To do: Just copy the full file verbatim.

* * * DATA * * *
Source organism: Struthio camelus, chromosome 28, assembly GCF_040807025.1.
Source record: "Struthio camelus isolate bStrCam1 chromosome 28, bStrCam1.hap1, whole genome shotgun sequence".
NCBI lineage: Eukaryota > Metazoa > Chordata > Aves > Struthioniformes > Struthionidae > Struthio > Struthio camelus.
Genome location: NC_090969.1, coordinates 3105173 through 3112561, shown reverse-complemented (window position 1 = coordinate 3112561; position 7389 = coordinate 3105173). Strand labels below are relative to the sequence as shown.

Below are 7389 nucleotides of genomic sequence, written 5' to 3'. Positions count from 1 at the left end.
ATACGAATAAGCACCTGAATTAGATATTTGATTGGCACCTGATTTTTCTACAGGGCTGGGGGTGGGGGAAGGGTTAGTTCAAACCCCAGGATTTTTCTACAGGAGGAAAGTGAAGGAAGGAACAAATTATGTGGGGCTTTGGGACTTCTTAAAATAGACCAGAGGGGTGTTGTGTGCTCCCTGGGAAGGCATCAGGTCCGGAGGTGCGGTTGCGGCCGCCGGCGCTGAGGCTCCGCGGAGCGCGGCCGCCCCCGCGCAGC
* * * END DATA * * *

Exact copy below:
Source organism: Struthio camelus, chromosome 28, assembly GCF_040807025.1.
Source record: "Struthio camelus isolate bStrCam1 chromosome 28, bStrCam1.hap1, whole genome shotgun sequence".
NCBI lineage: Eukaryota > Metazoa > Chordata > Aves > Struthioniformes > Struthionidae > Struthio > Struthio camelus.
Genome location: NC_090969.1, coordinates 3105173 through 3112561, shown reverse-complemented (window position 1 = coordinate 3112561; position 7389 = coordinate 3105173). Strand labels below are relative to the sequence as shown.

Below are 7389 nucleotides of genomic sequence, written 5' to 3'. Positions count from 1 at the left end.
ATACGAATAAGCACCTGAATTAGATATTTGATTGGCACCTGATTTTTCTACAGGGCTGGGGGTGGGGGAAGGGTTAGTTCAAACCCCAGGATTTTTCTACAGGAGGAAAGTGAAGGAAGGAACAAATTATGTGGGGCTTTGGGACTTCTTAAAATAGACCAGAGGGGTGTTGTGTGCTCCCTGGGAAGGCATCAGGTCCGGAGGTGCGGTTGCGGCCGCCGGCGCTGAGGCTCCGCGGAGCGCGGCCGCCCCCGCGCAGC